But if a woman is forced into sexual activity, it’s to her advantage that her body is reflexively aroused—that is, her vagina is lubricated—in order to limit injury to her sexual organs from undesired penetration.
Chivers said she first became interested in sex-related research when she started her honours thesis in 1994 as an undergraduate student at the University of Guelph.
“Prior to that, I had taken an undergraduate course in human sexuality and I really, really enjoyed it,” she said. “I remember distinctly having thought, ‘If I could do this the rest of my life, I would be a pretty happy person.’”
At the time, though, she was only aware of a limited set of opportunities available in the sex research field.
“I thought, you know, maybe sex therapy, maybe that would be interesting, but it wasn’t wholly satisfying,” she said. “Once I discovered that the interests I had in neuropsychology and sexuality could be married together, I was off to the races.” Most of the participants in Chivers’ studies are between the ages of 18 and 40, although she did a study in 2001 at Northwestern University specifically on undergraduate women.
“They had the same patterns of sexual response that I’ve seen with women who were older,” she said, adding that women’s fluidity in sexual attraction isn’t limited to young women.
“I’m sure you’ve heard about ‘BUGs’ and ‘LUGs’ and that sort of stuff,” she said, referring to the terms “Bisexual-Until-Graduation” or “Lesbian-Until-Graduation” and the idea that young women are more experimental than older women.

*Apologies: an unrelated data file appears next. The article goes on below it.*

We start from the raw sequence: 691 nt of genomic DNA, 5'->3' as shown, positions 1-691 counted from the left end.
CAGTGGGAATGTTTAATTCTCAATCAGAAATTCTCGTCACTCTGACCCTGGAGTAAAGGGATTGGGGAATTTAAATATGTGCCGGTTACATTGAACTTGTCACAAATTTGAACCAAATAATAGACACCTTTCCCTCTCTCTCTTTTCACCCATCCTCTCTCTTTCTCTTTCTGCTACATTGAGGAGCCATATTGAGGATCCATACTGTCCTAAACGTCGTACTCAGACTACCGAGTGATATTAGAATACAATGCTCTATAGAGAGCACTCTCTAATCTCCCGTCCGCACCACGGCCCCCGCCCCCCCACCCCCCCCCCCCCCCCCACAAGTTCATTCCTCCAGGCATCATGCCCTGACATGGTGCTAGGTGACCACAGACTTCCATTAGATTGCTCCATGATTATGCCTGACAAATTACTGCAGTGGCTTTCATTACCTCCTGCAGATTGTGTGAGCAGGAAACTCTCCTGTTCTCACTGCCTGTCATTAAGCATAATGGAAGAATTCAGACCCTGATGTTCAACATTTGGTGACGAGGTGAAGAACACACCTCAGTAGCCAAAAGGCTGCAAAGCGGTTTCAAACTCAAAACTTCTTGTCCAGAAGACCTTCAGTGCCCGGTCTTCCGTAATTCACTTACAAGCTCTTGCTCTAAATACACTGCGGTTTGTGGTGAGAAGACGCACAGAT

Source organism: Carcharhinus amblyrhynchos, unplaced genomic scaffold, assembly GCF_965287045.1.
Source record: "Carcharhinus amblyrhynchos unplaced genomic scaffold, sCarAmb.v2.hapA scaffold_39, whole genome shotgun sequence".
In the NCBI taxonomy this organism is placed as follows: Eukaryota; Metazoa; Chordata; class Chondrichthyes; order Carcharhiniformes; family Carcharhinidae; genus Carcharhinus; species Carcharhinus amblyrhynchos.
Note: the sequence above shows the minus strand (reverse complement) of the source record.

Chivers doesn’t necessarily believe the stereotype, though. She said although the university context is more conducive to sexual experimentation, fluidity in sexual attraction isn’t limited to that age group.
“For a lot of women, they don’t discover they have an attraction to women until much later in life, so it’s certainly not a phenomenon that’s restricted to young women,” she said.
Chivers will be setting up a laboratory on campus to conduct more research on women’s sexual responses with volunteers from Queen’s and the Kingston community.
“My research doesn’t say women should do X, Y, Z and their sexual desire will go up, but I think it contributes to a model of knowledge to help understand the way in which women’s sexuality works,” she said.
Chivers said women seem to have a more responsive type of sexual desire.
“It’s desire emerging from this wanting to be wanted by somebody else, and I think, opening yourself up to the possibility of that process.”